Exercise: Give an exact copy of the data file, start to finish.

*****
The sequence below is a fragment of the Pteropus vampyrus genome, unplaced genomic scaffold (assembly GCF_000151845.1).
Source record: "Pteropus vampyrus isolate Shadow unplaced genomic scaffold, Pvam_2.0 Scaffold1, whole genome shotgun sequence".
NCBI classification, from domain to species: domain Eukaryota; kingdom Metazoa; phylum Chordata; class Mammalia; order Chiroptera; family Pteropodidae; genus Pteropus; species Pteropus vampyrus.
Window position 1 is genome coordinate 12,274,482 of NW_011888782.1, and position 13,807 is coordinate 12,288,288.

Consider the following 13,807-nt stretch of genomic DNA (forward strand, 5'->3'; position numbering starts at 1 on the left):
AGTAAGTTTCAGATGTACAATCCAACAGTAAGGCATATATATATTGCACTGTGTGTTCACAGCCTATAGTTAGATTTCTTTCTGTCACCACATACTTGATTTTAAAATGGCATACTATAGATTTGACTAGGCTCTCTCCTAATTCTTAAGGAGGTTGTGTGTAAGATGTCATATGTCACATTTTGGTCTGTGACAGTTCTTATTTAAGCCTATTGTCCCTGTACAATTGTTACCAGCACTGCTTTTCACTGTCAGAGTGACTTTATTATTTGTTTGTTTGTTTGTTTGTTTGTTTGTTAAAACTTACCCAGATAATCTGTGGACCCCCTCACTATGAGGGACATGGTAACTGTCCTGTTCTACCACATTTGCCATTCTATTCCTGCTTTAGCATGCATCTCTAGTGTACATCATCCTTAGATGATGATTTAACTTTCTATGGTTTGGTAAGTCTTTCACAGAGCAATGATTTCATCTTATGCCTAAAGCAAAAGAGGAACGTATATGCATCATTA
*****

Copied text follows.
The sequence below is a fragment of the Pteropus vampyrus genome, unplaced genomic scaffold (assembly GCF_000151845.1).
Source record: "Pteropus vampyrus isolate Shadow unplaced genomic scaffold, Pvam_2.0 Scaffold1, whole genome shotgun sequence".
NCBI classification, from domain to species: domain Eukaryota; kingdom Metazoa; phylum Chordata; class Mammalia; order Chiroptera; family Pteropodidae; genus Pteropus; species Pteropus vampyrus.
Window position 1 is genome coordinate 12,274,482 of NW_011888782.1, and position 13,807 is coordinate 12,288,288.

Consider the following 13,807-nt stretch of genomic DNA (forward strand, 5'->3'; position numbering starts at 1 on the left):
AGTAAGTTTCAGATGTACAATCCAACAGTAAGGCATATATATATTGCACTGTGTGTTCACAGCCTATAGTTAGATTTCTTTCTGTCACCACATACTTGATTTTAAAATGGCATACTATAGATTTGACTAGGCTCTCTCCTAATTCTTAAGGAGGTTGTGTGTAAGATGTCATATGTCACATTTTGGTCTGTGACAGTTCTTATTTAAGCCTATTGTCCCTGTACAATTGTTACCAGCACTGCTTTTCACTGTCAGAGTGACTTTATTATTTGTTTGTTTGTTTGTTTGTTTGTTTGTTAAAACTTACCCAGATAATCTGTGGACCCCCTCACTATGAGGGACATGGTAACTGTCCTGTTCTACCACATTTGCCATTCTATTCCTGCTTTAGCATGCATCTCTAGTGTACATCATCCTTAGATGATGATTTAACTTTCTATGGTTTGGTAAGTCTTTCACAGAGCAATGATTTCATCTTATGCCTAAAGCAAAAGAGGAACGTATATGCATCATTA